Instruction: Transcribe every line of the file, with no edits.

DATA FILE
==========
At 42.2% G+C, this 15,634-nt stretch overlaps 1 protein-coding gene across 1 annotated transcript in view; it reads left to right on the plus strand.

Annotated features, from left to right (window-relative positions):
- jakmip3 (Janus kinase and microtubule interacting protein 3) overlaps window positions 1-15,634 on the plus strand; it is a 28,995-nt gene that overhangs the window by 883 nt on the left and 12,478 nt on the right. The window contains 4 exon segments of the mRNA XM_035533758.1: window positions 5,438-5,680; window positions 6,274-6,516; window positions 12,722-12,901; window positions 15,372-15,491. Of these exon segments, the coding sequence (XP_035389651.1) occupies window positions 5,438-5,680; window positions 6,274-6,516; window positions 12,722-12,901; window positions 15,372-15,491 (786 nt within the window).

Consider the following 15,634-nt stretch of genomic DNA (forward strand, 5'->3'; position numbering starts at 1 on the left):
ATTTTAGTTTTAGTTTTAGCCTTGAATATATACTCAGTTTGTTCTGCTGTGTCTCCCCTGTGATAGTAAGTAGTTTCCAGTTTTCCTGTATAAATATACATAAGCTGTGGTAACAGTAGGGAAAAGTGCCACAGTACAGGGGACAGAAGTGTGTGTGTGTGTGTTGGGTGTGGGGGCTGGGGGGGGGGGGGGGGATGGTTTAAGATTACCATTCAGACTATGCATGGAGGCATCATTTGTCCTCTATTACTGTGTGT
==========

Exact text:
At 42.2% G+C, this 15,634-nt stretch overlaps 1 protein-coding gene across 1 annotated transcript in view; it reads left to right on the plus strand.

Annotated features, from left to right (window-relative positions):
- jakmip3 (Janus kinase and microtubule interacting protein 3) overlaps window positions 1-15,634 on the plus strand; it is a 28,995-nt gene that overhangs the window by 883 nt on the left and 12,478 nt on the right. The window contains 4 exon segments of the mRNA XM_035533758.1: window positions 5,438-5,680; window positions 6,274-6,516; window positions 12,722-12,901; window positions 15,372-15,491. Of these exon segments, the coding sequence (XP_035389651.1) occupies window positions 5,438-5,680; window positions 6,274-6,516; window positions 12,722-12,901; window positions 15,372-15,491 (786 nt within the window).

Consider the following 15,634-nt stretch of genomic DNA (forward strand, 5'->3'; position numbering starts at 1 on the left):
ATTTTAGTTTTAGTTTTAGCCTTGAATATATACTCAGTTTGTTCTGCTGTGTCTCCCCTGTGATAGTAAGTAGTTTCCAGTTTTCCTGTATAAATATACATAAGCTGTGGTAACAGTAGGGAAAAGTGCCACAGTACAGGGGACAGAAGTGTGTGTGTGTGTGTTGGGTGTGGGGGCTGGGGGGGGGGGGGGGGATGGTTTAAGATTACCATTCAGACTATGCATGGAGGCATCATTTGTCCTCTATTACTGTGTGT